REPORT OF GLOBAL UNIONS PANEL ON "GLOBALIZATION AND TRADE"
(Geneva, 30 April 2002)
The chairperson Guy Ryder, General Secretary of the International Confederation of Free
Trade Unions (ICFTU), welcomed participants to the meeting on behalf of the Global Unions Group.
He emphasised the need to address the concerns raised by trade unions and civil society at the WTO
or risk a further shift in popular opinion against the WTO in both developing and industrialised
countries, and summarised the trade union evaluation of the Doha outcome.
The first speaker Elizabeth Tang, Chief Executive of the Hong Kong Confederation of Trade
Unions (HKCTU), drew attention to the drive by China to increase the competitiveness of its
enterprises, leading to much rationalisation and large-scale job losses that were forecast to worsen
substantially. While China had abolished many laws on administrative and business issues as part of
WTO accession requirements, by contrast its laws on workers' rights had recently been made more
restrictive. Freedom of association was essential if workers were to be able to defend their rights as
China confronted the challenges of WTO membership.
Mike Waghorne, Assistant General Secretary of the Public Services International (PSI),
described the ambiguities in the GATS agreement which were provoking serious worry about vital
services like education and water. The secrecy of the request/offer procedure was giving rise to great
concern about governments' real intentions regarding protection or liberalisation of their services
sectors. In the "Mode 4" discussions on movement of natural persons, again a number of ambiguities
in definition needed to be addressed as well as issues concerning the rights of migrant workers
(including women domestic workers) to join trade unions and enjoy protection of their rights.
Thea Lee, Chief International Economist of the AFL-CIO (United States), criticised the
double standards which led financial subsidies to be addressed under WTO rules while export cost
reductions attained by suppressing workers' rights were not considered an illegitimate subsidy and
could not even be discussed. In many cases, governments were allowing multinational companies to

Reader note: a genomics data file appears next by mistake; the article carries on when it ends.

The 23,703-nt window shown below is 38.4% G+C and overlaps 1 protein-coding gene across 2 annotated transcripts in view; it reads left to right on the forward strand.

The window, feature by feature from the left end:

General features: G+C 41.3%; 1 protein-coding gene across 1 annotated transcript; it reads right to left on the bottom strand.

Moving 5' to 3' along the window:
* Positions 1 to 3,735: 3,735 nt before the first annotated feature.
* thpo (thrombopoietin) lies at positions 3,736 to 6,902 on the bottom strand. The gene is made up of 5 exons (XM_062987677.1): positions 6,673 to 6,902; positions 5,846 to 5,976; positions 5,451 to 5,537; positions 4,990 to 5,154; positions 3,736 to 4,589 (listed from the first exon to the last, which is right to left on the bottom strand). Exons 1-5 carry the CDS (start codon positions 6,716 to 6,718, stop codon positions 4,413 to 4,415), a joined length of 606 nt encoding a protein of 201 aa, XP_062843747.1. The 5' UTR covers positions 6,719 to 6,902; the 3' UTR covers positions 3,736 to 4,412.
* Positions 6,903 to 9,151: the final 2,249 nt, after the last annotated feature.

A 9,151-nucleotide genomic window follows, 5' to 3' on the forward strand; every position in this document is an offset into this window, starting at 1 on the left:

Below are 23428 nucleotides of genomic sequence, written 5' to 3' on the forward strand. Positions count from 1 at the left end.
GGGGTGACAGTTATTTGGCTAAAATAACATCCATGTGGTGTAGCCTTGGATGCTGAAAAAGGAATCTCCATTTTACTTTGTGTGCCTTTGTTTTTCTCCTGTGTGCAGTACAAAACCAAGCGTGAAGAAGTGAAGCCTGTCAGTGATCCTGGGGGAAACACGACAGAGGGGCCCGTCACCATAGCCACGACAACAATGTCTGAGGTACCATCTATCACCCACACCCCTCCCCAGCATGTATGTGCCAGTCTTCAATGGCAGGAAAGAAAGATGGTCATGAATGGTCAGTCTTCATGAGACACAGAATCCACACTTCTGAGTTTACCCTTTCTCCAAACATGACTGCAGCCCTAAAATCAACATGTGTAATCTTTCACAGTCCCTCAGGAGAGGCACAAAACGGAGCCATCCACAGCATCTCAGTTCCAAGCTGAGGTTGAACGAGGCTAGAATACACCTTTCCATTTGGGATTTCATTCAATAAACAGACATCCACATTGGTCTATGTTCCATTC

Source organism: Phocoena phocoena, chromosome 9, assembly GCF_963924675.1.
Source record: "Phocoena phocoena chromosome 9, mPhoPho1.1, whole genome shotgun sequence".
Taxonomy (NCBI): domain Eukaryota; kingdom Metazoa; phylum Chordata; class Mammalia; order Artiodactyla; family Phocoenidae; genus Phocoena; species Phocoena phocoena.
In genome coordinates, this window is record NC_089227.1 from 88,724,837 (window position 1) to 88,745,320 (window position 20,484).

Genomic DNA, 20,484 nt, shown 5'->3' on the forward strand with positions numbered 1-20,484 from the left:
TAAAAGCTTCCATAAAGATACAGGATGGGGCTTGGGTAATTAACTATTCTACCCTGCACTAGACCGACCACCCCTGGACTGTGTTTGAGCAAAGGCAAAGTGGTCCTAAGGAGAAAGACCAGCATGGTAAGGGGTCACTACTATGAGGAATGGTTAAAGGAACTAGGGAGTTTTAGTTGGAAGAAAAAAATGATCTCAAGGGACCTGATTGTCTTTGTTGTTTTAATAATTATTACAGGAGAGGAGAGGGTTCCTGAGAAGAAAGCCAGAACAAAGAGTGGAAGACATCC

violate their own workers' rights in export processing zones (EPZs). Such issues needed to be
addressed at the WTO in a multilateral forum or they would surface through unilateral and bilateral
Giampiero Alhadeff, Secretary General of Solidar, spoke of the anxiety and insecurity about
globalisation felt by a large part of the public around the world. Progress at the WTO on workers'
rights, development and agriculture was essential. He raised a series of questions about the lack of
transparency of the WTO, the absence of the ILO from WTO meetings, and the need for analysis of
the social impact of trade including through the WTO's trade policy review mechanism (TPRM).
Such reforms to modernise the WTO were crucial in order to mount an adequate defence of the
multilateral trading system.
In discussion, it was emphasised that the most deleterious effects of competition on the basis
of low workers' rights were felt not in industrialised countries but in developing countries. Trade
unions wanted to start a formal discussion at the WTO of the inter-relationship between trade rules
and the violations of workers' rights; in any procedure that sought to tackle this problem, a
multilateral and transparent approach was essential to tackle legitimate fears of preventing any
protectionist abuse. It was beyond doubt that setting, monitoring and adjudicating labour standards
must remain the sole responsibility of the ILO. The ILO's efforts to implement the 1998 ILO
Declaration on Fundamental Principles and Rights at Work had produced concrete results, but still
faced the problem of what to do about governments that refused to take note of ILO criticisms. At
Doha there had been much consensus that the WTO should take an active role in discussing such
issues together with the ILO, which had been blocked by the opposition of just a handful of countries.
Greater co-operation between the WTO and other international organisations including the ILO and
WIPO was required, including an active role for those organisations at the WTO.
Participants emphasised the importance of trade action to stop the practice of forced labour in
Burma (Myanmar). There was need for a better analysis of the impact of trade on women workers.
Finally, attention was drawn to the need to build trade union capacities to engage in dialogue on
issues of trade liberalisation and privatisation.
In concluding remarks, Guy Ryder noted the positive nature of the interaction at the Global
Unions panel as a clear indication of the usefulness of openly discussing such issues in a WTO forum
and the need for the WTO to have a better institutional relationship with the international labour
movement. Problems of fairness and security had to be addressed by the WTO as part of its work to
ensure the sustainability of the multilateral trading system.